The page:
No one should be surprised by the toxic algal blooms in western Lake Erie that recently closed the Toledo water treatment plant. Even before passage of the federal Clean Water Act in 1972, environmental regulators were concerned about eutrophication (premature aging due to excessive biological growth) of the lake. Consequently, in the mid-1970s the Ohio Environmental Protection Agency issued all wastewater treatment plants in the Lake Erie Watershed original permits that limited phosphorous discharges to 1 mg/l. They also initiated activity directed at having phosphorous removed as the sequesting agent in detergents used in the Lake Basin.
The Ohio EPA always attempts to implement the requirements of the Clean Water Act, because the majority of its budget comes from the federal government based on meeting specified goals. Although the CWA called for addressing surface water quality problems on a watershed basis, the Ohio Department of Agriculture and Ohio Department of Natural Resources had little desire to add additional regulatory activity based on surface water quality to their responsibilities. Consequently, we have been waiting for over 40 years for the farming industry to regulate their runoff and discharges. This is comparable to waiting for the power industry to find cleaner fuel sources.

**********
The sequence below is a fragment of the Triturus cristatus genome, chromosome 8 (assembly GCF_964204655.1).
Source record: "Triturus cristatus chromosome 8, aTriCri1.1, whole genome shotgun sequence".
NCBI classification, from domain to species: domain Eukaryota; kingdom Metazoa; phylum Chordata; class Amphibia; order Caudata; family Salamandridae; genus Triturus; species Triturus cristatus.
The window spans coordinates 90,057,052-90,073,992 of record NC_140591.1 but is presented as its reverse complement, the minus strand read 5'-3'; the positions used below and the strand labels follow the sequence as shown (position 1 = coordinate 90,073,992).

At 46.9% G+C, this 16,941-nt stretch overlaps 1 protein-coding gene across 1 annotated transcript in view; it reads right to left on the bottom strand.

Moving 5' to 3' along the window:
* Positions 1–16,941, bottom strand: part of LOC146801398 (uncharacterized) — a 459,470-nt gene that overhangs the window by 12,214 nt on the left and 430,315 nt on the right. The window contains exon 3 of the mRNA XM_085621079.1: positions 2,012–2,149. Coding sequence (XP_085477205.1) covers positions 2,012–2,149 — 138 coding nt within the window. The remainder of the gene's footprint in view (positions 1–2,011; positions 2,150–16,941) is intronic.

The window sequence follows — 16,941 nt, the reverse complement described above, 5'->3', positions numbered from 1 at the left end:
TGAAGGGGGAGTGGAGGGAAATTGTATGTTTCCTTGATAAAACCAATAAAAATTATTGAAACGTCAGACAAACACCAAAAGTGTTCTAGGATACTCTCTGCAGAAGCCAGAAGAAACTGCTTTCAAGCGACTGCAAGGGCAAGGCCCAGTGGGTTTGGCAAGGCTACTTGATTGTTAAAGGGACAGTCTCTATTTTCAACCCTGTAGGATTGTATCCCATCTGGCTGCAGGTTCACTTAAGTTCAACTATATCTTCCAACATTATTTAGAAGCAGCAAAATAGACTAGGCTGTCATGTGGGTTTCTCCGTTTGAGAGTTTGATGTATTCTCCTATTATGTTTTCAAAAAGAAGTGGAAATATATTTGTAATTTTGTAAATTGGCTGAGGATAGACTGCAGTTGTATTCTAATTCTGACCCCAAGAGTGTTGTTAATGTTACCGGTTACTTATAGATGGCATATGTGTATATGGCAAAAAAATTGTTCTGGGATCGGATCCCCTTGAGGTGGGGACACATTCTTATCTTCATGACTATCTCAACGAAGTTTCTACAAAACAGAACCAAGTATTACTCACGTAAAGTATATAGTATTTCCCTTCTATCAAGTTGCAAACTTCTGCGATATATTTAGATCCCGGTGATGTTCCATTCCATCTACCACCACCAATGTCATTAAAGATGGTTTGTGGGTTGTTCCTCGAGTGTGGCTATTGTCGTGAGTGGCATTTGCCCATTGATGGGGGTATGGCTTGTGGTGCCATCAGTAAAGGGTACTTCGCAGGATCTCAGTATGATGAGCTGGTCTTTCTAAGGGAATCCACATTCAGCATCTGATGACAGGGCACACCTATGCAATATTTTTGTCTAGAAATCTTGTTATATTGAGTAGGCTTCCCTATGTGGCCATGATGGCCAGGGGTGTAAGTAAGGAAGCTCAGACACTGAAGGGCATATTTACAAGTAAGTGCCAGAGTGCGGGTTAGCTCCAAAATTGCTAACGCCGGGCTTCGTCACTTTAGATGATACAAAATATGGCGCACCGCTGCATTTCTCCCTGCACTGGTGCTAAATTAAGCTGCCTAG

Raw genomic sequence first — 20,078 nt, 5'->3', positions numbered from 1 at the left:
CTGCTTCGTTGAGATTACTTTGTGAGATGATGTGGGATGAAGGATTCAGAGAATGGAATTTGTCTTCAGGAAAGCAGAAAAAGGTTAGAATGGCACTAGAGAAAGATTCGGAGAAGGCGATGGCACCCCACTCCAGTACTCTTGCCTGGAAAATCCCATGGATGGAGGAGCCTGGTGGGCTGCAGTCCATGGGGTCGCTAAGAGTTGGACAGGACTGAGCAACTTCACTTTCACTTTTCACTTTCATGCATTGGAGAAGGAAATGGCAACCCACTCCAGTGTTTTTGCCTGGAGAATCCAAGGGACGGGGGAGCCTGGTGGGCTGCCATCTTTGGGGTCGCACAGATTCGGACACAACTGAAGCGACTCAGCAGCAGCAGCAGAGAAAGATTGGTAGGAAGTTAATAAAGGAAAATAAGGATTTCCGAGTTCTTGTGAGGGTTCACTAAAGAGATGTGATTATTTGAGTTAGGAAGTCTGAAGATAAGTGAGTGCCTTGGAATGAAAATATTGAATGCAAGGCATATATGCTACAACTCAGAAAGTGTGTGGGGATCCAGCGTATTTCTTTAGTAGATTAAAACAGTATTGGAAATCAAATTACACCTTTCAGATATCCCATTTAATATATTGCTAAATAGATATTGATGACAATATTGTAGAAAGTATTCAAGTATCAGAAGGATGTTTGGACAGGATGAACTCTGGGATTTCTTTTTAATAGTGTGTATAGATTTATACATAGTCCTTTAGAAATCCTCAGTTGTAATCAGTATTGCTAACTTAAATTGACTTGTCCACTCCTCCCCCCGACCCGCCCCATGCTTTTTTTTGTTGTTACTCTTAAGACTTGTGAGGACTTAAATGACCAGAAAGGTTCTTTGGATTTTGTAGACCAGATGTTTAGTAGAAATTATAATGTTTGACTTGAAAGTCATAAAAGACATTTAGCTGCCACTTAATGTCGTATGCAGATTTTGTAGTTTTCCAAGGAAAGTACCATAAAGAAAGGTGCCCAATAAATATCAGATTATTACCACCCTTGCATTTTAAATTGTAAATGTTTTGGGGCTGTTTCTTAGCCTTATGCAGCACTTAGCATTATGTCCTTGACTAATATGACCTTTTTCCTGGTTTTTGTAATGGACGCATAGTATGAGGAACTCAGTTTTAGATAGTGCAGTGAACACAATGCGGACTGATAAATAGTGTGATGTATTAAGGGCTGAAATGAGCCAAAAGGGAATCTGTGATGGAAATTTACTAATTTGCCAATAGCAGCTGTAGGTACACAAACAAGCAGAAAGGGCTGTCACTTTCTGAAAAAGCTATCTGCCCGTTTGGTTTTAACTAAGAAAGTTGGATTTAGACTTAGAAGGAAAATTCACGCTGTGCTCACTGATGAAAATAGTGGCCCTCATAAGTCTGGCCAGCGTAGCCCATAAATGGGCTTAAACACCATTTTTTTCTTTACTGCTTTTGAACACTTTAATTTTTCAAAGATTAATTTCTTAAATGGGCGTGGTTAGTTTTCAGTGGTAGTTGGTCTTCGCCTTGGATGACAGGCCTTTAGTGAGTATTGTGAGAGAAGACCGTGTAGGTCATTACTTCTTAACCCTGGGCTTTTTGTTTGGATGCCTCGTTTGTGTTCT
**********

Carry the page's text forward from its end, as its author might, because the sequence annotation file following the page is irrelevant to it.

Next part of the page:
Some primary sources for phosphorous in Lake Erie are fertilizer runoff from farm fields, livestock manure, urban storm water runoff and home wastewater system discharges. Public wastewater treatment plants, such as Detroit, Toledo, Fort Wayne and Lima, phosphorous discharges are regulated by their permits; however this is still a significant phosphorous load. The Detroit plant had flows approaching 1 billion gallons per day. Also, combined sewer discharges in the Lake Basin have not been completely eliminated.
During the last three years, George Elmaragy, the recently, unjustly fired Ohio EPA surface water director, had given papers to the Ohio Water Environment Association that included satellite photos of the growing algal bloom in the Lake Basin. He also outlined needed programs to mitigate the pending crisis. All of these solutions require strong leadership from our governor and legislature. Since our current governor has demoralized the Ohio EPA and the Ohio Department of Health, and has shown little regard for the environment, I conclude that we desperately need a new governor.
James L. Greener, Rootstown